They definitely are! Mac updates for EVE Online expansions and patches are released simultaneously with updates on the PC. A close working relationship between CCP and TransGaming, built on constant communication, has been paramount in ensuring that updates are prepped in advance for such dual-platform releases.

What disadvantages and advantages are there in developing for the Mac?
One nice advantage to developing for the Mac is that there are relatively few system configurations that must be supported compared to PCs. Most Mac gamers are quick to adopt the latest OS updates, especially compared to what happens with PCs.

On the flip side, because the Mac OS is so tightly integrated with hardware, Mac users only get new updates to video drivers as part of the OS. This is great for users, since they never have to think about whether they have the right driver version, or finding out where to get updates or what particular version of the driver to get. But for developers, it means that sometimes a fix for a game has to await Apple releasing that new OS update. It also means that its much harder to support older versions of the OS which are no longer receiving updates.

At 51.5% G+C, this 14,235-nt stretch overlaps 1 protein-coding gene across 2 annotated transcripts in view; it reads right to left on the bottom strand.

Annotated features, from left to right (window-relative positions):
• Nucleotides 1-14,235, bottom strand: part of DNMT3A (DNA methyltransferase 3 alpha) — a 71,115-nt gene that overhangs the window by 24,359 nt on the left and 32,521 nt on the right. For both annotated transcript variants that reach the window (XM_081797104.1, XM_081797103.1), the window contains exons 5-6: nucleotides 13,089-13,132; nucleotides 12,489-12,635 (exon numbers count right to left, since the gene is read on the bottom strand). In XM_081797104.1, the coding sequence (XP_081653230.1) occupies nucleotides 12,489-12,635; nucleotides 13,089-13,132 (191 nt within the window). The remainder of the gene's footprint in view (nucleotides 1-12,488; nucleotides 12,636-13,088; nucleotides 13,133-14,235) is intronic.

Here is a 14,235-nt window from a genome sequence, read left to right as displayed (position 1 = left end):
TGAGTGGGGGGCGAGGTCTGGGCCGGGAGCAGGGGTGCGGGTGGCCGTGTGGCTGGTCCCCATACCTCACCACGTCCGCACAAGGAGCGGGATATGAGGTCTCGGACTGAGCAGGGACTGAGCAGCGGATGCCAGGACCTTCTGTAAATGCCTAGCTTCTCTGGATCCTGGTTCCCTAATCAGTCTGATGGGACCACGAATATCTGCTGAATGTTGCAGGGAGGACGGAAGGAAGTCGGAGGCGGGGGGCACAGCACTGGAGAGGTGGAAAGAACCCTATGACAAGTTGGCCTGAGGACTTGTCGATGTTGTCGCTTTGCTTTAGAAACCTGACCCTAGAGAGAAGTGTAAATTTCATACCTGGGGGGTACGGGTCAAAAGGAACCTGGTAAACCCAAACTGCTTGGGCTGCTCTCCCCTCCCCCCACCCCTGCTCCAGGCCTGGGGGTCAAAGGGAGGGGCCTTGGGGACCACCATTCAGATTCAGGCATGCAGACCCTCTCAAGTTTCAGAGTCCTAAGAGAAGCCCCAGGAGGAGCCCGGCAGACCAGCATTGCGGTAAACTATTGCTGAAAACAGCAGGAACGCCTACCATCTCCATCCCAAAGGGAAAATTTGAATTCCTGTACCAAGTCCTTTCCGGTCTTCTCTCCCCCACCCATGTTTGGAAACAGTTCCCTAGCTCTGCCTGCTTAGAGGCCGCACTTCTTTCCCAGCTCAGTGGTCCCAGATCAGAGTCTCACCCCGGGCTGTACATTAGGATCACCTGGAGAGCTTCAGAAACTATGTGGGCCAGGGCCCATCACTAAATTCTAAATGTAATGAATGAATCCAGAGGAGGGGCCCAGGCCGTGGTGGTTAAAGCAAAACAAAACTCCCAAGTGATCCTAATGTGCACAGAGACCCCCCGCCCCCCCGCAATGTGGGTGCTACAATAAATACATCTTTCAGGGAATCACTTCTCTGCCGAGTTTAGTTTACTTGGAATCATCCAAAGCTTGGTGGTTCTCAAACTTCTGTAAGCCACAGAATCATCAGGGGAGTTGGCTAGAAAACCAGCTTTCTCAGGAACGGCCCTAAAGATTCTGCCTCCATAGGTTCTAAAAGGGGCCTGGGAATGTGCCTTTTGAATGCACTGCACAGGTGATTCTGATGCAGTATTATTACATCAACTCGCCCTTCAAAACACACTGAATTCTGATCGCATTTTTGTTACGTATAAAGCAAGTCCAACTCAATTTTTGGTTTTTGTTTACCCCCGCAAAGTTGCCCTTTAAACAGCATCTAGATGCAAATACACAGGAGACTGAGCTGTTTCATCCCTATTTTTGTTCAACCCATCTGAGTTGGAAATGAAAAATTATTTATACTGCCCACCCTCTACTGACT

There are dangers in closed systems – do you know whether Apple will implement a system similar to the iPhone’s app store?
On the contrary – traditionally, closed systems have been much easier for game developers to deal with, since they tend to further reduce the complexity of having multiple configurations to deal with, whether on the software or hardware side. That said, while Apple may well at some point in the future introduce an app-store type system for the Mac, the Mac is by its nature an open platform where anyone can develop software. That’s something that will never change.

The old barriers to entry for Mac development were the alien processor architecture for PC developers, the limited RAM & the lack of DirectX. Are there any more barriers that still cause problems?